As the Ramban alludes, the existence of the prohibition of meat eaten to satisfy the appetite, and thus the understanding of the entire passage, are subject to a controversy between Rabbi Yishmael and Rabbi Akiva. We have seen Rabbi Yishmael's position, which the Ramban (and we in his wake) sees as the plain understanding of the biblical text. The controversy is brought in the Gemara in Chullin (16b-17a), and it is summarized by Rav Samson R. Hirsch in his commentary to Vayikra 17:3:

 

In Chullin 16b and 17a there is a difference of opinion between Rabbi Yishmael and Rabbi Akiva. According to the former during the whole period of the sojourn in the wilderness, meat eaten to satisfy the appetite, i.e. killing an ox, or a lamb, or a goat solely for the purpose of eating the meat, was forbidden. Only that which had been consecrated as peace offerings, and, as such, brought as an offering in the Mishkan could afterward be eaten by the owners. It was only after the entry into the Land that meat eaten to satisfy the appetite was permitted to them, and the permitting order in Devarim 12:20-21 would refer to this. Then, as Rashi says there in Chullin, the prohibition of meat eaten to satisfy the appetite in the wilderness would be contained here in verses 3-7.

But according to Rabbi Akiva, the killing and eating of a non-consecrated animal was not prohibited in the wilderness; even in the wilderness it was permitted to slaughter and eat a non-consecrated animal. The law in Devarim 12:20-21 would only give the command for ritual slaughter which, before the entry in the Land, was only required of consecrated animals, whereas the character of nevela was removed from non-consecrated animals by simple killing (see notes there in Devarim). In accordance with that conception, our verses here, as well as the laws which follow in verses 8-9, would only refer to the consecrated animals outside the Mishkan.[1]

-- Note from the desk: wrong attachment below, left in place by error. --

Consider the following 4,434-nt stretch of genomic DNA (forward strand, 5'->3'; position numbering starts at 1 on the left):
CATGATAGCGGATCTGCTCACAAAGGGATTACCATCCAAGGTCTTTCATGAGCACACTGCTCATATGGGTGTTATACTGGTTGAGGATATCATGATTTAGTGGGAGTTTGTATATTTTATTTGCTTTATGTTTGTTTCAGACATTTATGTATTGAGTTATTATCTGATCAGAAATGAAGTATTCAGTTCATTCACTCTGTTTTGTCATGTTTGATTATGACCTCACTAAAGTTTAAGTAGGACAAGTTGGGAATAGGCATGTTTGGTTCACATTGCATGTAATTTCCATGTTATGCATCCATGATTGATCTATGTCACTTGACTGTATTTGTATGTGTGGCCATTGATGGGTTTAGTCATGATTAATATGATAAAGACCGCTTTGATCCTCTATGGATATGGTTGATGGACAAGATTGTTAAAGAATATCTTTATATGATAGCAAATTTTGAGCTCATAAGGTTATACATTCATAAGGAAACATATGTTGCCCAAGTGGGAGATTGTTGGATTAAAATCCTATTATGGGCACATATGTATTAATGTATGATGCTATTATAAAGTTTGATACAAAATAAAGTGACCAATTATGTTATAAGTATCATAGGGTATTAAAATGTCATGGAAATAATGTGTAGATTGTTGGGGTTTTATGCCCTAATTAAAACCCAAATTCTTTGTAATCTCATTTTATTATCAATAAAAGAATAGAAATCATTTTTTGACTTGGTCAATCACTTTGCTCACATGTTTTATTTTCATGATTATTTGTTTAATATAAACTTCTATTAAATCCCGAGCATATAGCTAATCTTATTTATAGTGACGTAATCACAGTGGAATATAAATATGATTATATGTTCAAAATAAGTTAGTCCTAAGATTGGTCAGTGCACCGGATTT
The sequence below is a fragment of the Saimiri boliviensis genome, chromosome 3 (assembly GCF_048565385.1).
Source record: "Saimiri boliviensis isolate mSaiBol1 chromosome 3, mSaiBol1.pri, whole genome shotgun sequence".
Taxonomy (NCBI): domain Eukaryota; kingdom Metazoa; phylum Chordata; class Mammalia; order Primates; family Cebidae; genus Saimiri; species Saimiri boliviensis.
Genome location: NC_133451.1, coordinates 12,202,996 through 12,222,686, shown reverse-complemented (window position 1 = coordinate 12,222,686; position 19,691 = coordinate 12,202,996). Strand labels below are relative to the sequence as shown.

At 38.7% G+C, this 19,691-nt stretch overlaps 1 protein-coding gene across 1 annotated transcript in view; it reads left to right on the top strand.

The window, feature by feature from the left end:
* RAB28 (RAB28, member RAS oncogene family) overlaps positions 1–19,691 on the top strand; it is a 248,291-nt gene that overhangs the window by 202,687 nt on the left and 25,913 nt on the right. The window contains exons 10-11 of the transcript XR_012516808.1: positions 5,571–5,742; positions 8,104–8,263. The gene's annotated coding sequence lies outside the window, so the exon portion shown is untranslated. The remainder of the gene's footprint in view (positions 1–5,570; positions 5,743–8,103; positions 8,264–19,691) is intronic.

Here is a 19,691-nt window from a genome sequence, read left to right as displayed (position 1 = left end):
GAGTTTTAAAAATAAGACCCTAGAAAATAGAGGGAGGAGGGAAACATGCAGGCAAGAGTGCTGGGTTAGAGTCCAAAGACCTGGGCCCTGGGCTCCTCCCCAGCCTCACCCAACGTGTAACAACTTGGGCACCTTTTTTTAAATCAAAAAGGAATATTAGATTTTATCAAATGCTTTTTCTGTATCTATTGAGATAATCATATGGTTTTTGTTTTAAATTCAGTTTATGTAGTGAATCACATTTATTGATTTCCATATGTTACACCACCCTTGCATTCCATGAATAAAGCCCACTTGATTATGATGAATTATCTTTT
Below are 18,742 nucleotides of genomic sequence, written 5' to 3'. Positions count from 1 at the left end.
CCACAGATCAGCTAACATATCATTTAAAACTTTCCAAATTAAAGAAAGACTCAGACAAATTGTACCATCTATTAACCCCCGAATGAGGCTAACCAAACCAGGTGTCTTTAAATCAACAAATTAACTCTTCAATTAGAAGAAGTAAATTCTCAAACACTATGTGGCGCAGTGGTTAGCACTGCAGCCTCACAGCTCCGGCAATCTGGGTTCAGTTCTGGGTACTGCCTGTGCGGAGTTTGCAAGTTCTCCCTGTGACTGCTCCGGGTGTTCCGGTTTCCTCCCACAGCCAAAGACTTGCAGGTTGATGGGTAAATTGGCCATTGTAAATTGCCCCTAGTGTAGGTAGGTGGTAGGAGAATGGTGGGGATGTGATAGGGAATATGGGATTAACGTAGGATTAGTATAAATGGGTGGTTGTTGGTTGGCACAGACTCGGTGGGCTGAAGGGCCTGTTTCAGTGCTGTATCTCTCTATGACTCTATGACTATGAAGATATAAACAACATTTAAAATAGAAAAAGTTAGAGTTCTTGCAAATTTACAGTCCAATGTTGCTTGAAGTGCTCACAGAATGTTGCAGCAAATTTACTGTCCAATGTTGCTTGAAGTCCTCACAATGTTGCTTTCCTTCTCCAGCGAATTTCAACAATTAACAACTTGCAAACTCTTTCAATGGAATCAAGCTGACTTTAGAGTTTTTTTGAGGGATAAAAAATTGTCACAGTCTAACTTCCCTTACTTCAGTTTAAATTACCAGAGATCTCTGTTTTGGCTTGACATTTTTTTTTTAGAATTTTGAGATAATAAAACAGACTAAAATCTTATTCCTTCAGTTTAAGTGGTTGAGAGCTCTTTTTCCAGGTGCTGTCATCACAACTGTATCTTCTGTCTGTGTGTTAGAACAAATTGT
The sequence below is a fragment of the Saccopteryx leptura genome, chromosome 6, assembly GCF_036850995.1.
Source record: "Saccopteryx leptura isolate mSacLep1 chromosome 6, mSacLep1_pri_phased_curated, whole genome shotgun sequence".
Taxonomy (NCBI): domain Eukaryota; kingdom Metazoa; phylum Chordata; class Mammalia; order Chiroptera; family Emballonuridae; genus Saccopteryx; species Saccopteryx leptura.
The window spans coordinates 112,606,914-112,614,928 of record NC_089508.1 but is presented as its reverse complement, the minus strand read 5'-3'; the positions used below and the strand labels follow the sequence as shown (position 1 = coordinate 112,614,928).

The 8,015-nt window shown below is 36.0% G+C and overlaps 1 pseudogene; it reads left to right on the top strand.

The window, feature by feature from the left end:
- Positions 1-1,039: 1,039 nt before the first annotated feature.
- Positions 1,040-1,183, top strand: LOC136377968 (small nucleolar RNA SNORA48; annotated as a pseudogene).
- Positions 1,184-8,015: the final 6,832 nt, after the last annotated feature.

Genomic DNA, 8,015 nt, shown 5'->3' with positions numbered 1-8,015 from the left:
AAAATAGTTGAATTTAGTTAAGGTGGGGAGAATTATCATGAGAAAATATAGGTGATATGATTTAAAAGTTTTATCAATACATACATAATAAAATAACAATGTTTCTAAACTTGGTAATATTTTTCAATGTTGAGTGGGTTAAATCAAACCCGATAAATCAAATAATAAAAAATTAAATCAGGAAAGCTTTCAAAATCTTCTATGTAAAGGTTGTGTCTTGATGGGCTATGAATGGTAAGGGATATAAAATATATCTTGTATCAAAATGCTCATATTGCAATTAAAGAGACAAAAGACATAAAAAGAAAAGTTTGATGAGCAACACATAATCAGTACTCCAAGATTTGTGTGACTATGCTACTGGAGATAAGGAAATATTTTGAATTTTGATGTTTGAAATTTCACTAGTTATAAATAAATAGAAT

According to Rabbi Akiva, then, the entire passage deals with consecrated animals, specifically the prohibition of slaughtering consecrated animals outside of the Mishkan (the prohibition of bamot). This understanding of the passage, whose advocate among the biblical commentators is Rashi, is brought in tractate Zevachim (106b-107a). According to this understanding, the first part of the selection from Vayikra (verses 3-7) deals with the slaughter of consecrated animals outside the Mishkan, and the second part with their sacrifice outside the Mishkan.

 

            Whether we follow the position of Rabbi Yishmael or we accept the understanding of Rabbi Akiva, the passage in Vayikra has a clear objective - to concentrate the people of Israel and their worship around the Mishkan in order to prevent them from offering sacrifices in the fields to the demons. Thus states the midrash:

 

Rabbi Pinchas said in the name of Rabbi Levi: This may be likened to a prince who was gluttonous and accustomed to eat meat of animals that were not properly slaughtered. The king said: This one shall always dine at my table, and he will become restrained on his own. So, too, because Israel had eagerly worshipped idols in Egypt and offered their sacrifices to demons, as it is stated: "And they no more offer their sacrifices to the se'irim" (Vayikra 17:7), and se'irim are demons, as it is stated: "And they sacrificed to the shedim (demons)" (Devarim 32:17), and these shedim are se'irim, as it is stated: "And se'irim will dance there" (Yeshayahu 13:21), and they offered sacrifices violating the prohibition of bamot and calamities fell upon them, the Holy One, blessed be He, said: Let them offer their sacrifices before Me at all times in the Tent of Meeting, and they will be separated from idol worship and they will be saved. This is what is written: "Whatever man there be of the house of Israel, etc." (Vayikra Rabba 22, 8)

 

            The people of Israel left Egypt deeply immersed in idolatrous practices, and especially in the worship of shedim and se'irim.[2] The prohibition of slaughtering consecrated animals outside the Mishkan, like the prohibition of meat eaten to satisfy the appetite according to Rabbi Yishmael, was meant to distance Israel from these practices and to solidify the entire nation with its twelve tribes around a single Mishkan, in which the one God resides in their midst.